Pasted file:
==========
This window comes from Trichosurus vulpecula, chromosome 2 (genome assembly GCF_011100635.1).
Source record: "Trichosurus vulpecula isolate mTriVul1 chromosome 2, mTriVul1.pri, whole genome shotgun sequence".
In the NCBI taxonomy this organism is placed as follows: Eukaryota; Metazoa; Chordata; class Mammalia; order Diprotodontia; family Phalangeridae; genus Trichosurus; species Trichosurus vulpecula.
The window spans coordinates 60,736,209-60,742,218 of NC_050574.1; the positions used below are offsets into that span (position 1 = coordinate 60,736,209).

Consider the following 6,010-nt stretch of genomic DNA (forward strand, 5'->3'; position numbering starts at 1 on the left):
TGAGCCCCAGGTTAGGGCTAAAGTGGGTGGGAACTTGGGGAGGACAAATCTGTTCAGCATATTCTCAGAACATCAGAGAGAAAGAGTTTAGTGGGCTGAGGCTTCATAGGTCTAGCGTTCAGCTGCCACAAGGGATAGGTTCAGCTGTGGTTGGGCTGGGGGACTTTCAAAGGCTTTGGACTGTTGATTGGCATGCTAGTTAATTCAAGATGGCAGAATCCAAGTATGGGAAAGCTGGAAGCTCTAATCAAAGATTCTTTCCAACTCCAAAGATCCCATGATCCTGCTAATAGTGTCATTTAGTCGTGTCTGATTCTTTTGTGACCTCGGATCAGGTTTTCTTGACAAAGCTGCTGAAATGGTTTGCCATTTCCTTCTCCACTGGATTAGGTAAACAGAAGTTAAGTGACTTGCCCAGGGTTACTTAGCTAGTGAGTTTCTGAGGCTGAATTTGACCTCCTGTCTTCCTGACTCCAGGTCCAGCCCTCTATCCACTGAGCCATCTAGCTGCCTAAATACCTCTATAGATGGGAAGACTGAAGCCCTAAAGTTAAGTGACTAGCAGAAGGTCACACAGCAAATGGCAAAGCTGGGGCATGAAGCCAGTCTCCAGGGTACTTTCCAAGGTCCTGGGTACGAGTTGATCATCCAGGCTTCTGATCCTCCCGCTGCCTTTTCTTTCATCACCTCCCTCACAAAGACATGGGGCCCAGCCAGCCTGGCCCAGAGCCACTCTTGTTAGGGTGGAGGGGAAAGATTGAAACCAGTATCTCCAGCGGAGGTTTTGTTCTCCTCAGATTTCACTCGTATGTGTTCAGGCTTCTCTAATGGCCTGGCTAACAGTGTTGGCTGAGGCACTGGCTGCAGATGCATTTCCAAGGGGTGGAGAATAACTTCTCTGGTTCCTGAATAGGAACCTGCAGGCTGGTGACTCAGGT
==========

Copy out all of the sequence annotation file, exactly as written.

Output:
This window comes from Trichosurus vulpecula, chromosome 2 (genome assembly GCF_011100635.1).
Source record: "Trichosurus vulpecula isolate mTriVul1 chromosome 2, mTriVul1.pri, whole genome shotgun sequence".
In the NCBI taxonomy this organism is placed as follows: Eukaryota; Metazoa; Chordata; class Mammalia; order Diprotodontia; family Phalangeridae; genus Trichosurus; species Trichosurus vulpecula.
The window spans coordinates 60,736,209-60,742,218 of NC_050574.1; the positions used below are offsets into that span (position 1 = coordinate 60,736,209).

Consider the following 6,010-nt stretch of genomic DNA (forward strand, 5'->3'; position numbering starts at 1 on the left):
TGAGCCCCAGGTTAGGGCTAAAGTGGGTGGGAACTTGGGGAGGACAAATCTGTTCAGCATATTCTCAGAACATCAGAGAGAAAGAGTTTAGTGGGCTGAGGCTTCATAGGTCTAGCGTTCAGCTGCCACAAGGGATAGGTTCAGCTGTGGTTGGGCTGGGGGACTTTCAAAGGCTTTGGACTGTTGATTGGCATGCTAGTTAATTCAAGATGGCAGAATCCAAGTATGGGAAAGCTGGAAGCTCTAATCAAAGATTCTTTCCAACTCCAAAGATCCCATGATCCTGCTAATAGTGTCATTTAGTCGTGTCTGATTCTTTTGTGACCTCGGATCAGGTTTTCTTGACAAAGCTGCTGAAATGGTTTGCCATTTCCTTCTCCACTGGATTAGGTAAACAGAAGTTAAGTGACTTGCCCAGGGTTACTTAGCTAGTGAGTTTCTGAGGCTGAATTTGACCTCCTGTCTTCCTGACTCCAGGTCCAGCCCTCTATCCACTGAGCCATCTAGCTGCCTAAATACCTCTATAGATGGGAAGACTGAAGCCCTAAAGTTAAGTGACTAGCAGAAGGTCACACAGCAAATGGCAAAGCTGGGGCATGAAGCCAGTCTCCAGGGTACTTTCCAAGGTCCTGGGTACGAGTTGATCATCCAGGCTTCTGATCCTCCCGCTGCCTTTTCTTTCATCACCTCCCTCACAAAGACATGGGGCCCAGCCAGCCTGGCCCAGAGCCACTCTTGTTAGGGTGGAGGGGAAAGATTGAAACCAGTATCTCCAGCGGAGGTTTTGTTCTCCTCAGATTTCACTCGTATGTGTTCAGGCTTCTCTAATGGCCTGGCTAACAGTGTTGGCTGAGGCACTGGCTGCAGATGCATTTCCAAGGGGTGGAGAATAACTTCTCTGGTTCCTGAATAGGAACCTGCAGGCTGGTGACTCAGGT